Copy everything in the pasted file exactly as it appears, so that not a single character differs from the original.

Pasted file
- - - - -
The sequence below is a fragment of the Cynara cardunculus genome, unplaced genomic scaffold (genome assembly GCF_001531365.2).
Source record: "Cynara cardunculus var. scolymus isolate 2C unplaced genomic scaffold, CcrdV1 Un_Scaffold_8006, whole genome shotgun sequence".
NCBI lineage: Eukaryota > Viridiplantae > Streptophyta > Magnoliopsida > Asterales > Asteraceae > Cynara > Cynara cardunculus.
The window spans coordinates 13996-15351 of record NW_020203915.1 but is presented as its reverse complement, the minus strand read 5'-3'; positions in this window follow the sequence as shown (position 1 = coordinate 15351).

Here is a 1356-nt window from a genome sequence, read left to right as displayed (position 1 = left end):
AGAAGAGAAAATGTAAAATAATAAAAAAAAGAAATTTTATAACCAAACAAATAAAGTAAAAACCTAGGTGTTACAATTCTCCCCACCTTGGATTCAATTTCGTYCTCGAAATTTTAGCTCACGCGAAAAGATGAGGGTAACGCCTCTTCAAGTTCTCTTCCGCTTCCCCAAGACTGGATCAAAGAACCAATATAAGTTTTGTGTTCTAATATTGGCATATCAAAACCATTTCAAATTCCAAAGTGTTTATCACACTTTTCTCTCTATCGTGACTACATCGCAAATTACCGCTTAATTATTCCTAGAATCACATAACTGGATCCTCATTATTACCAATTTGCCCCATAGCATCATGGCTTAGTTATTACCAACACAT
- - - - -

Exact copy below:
The sequence below is a fragment of the Cynara cardunculus genome, unplaced genomic scaffold (genome assembly GCF_001531365.2).
Source record: "Cynara cardunculus var. scolymus isolate 2C unplaced genomic scaffold, CcrdV1 Un_Scaffold_8006, whole genome shotgun sequence".
NCBI lineage: Eukaryota > Viridiplantae > Streptophyta > Magnoliopsida > Asterales > Asteraceae > Cynara > Cynara cardunculus.
The window spans coordinates 13996-15351 of record NW_020203915.1 but is presented as its reverse complement, the minus strand read 5'-3'; positions in this window follow the sequence as shown (position 1 = coordinate 15351).

Here is a 1356-nt window from a genome sequence, read left to right as displayed (position 1 = left end):
AGAAGAGAAAATGTAAAATAATAAAAAAAAGAAATTTTATAACCAAACAAATAAAGTAAAAACCTAGGTGTTACAATTCTCCCCACCTTGGATTCAATTTCGTYCTCGAAATTTTAGCTCACGCGAAAAGATGAGGGTAACGCCTCTTCAAGTTCTCTTCCGCTTCCCCAAGACTGGATCAAAGAACCAATATAAGTTTTGTGTTCTAATATTGGCATATCAAAACCATTTCAAATTCCAAAGTGTTTATCACACTTTTCTCTCTATCGTGACTACATCGCAAATTACCGCTTAATTATTCCTAGAATCACATAACTGGATCCTCATTATTACCAATTTGCCCCATAGCATCATGGCTTAGTTATTACCAACACAT